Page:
Well, after hours of troubleshooting, pizza, and analyzing Wireshark packet captures, I've come to the conclusion that something with our local provisioning server is causing the Yealink phones not to get their entire configuration files, and of course, can not properly apply any parameters to the phone. Our Developer who wrote the website code is reviewing it now. The strange thing is that the provisioning server works perfect with Grandstream phones, and Polycom phones...Yealink seems to dislike it however.

    Why would your provisioning server be a webserver? Most of the time this is a TFTP server. I mean HTTP and HTTPS are supported, as well as FTP and TFTP, but TFTP is standard.

    The Yealink admin guide shoes the examples in the appendix. Are you sure you put the URL correctly into the phone in the first place?

    Since we have cloud VPS servers, I wanted a secure way to send provisioning information to the phones. We achieve this by using HTTPS. We tried to use the build in EndPoint manager for provisiining via HTTPS, but it was lacking some features that we wanted. Plus, with a centralized provisioning server, we have a central point for the files and if we ever choose to move VPS providers, making changes to all config files and pointing to a new server would be quick and almost transparent to the client.

    Yes, the URL was correct. We direct every client to the central server, and then based on thier individual login, we direct them to their specific files. The code that does this operation on the web server does not play well with the Yealink phones for some reason. We cleaned it up and think we are almost out of the woods. Probably a good thing...eyes getting heavy.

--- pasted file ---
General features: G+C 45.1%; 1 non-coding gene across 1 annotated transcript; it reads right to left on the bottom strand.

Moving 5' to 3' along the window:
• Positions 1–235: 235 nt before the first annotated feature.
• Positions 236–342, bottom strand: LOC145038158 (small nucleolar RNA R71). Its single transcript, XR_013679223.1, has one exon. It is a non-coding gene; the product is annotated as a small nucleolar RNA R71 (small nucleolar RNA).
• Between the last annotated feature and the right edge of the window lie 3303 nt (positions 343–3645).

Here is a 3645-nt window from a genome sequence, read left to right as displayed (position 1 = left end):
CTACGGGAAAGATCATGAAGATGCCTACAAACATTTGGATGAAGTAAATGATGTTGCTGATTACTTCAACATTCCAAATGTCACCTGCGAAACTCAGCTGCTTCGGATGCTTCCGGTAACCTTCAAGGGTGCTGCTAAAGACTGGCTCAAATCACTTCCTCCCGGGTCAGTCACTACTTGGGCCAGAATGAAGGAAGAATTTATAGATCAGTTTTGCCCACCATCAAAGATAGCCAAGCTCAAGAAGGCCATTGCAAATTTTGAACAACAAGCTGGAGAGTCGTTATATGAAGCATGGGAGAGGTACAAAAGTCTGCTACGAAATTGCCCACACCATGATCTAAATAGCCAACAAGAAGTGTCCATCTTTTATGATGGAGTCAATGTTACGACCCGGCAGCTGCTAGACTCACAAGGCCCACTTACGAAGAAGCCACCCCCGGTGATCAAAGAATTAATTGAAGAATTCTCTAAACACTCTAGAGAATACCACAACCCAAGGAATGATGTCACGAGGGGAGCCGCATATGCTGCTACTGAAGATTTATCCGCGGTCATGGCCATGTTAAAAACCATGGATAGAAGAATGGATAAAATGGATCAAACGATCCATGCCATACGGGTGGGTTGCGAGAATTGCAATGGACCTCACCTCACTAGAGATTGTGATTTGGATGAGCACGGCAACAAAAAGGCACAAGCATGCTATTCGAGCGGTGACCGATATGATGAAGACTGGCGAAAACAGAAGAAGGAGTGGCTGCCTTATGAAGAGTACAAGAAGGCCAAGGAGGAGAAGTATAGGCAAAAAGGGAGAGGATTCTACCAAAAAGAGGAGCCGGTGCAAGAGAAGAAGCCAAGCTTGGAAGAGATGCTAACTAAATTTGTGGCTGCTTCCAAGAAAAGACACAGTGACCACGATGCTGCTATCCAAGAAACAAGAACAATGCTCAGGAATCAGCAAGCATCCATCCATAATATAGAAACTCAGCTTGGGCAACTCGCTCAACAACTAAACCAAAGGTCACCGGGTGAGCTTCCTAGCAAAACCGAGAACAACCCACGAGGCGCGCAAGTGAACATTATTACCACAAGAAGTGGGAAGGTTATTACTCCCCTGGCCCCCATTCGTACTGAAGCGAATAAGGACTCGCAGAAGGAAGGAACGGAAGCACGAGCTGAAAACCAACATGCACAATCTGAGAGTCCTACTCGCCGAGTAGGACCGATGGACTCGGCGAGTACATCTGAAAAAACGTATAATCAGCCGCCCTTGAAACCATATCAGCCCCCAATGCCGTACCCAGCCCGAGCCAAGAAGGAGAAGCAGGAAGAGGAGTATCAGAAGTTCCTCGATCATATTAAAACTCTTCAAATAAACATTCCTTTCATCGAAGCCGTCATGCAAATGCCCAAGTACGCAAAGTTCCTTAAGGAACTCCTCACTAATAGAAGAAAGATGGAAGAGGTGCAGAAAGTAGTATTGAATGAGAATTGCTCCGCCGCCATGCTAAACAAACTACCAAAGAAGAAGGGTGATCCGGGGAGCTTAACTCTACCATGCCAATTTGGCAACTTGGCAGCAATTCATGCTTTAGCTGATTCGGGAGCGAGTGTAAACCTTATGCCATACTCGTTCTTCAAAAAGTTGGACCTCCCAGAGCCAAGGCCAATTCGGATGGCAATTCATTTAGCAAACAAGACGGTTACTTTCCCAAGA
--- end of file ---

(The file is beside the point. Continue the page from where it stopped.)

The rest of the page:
You left out some serious information in your initial post then. Notably HTTPS != "web server" as well as you are authenticating to the webserver somehow?

    That is all horribly complicating things and leads me to question the over all goal that led to this design. But you apparently have the developers working around the issues already.

    In the original post, I was convinced it was the configuration files. It's only after I did some packet captures that I realized that the phone wasn't getting the configuration file completely.

    This was the most secure way that we could think of to securely provision remote phones. (aside from VPN that is.) I'd be interested to hear how you or others securely provision remote extensions. Is there a better way?

    I'd be getting them on a VPN anyway. HTTPS is known to be broken at this point. Symantec just bought BlueCoat, if you're not sure why that's relevant, you should go read some tech news.

    HTTPS is not broken. Older ciphers used for HTTPS are broken. Setting your webserver to only accept modern ciphers is just as encrytped and unbroken as always.



  • @fuznutz04 said in Yealink W52P config files:

    This was the most secure way that we could think of to securely provision remote phones. (aside from VPN that is.) I'd be interested to hear how you or others securely provision remote extensions. Is there a better way?

    The answer there varies.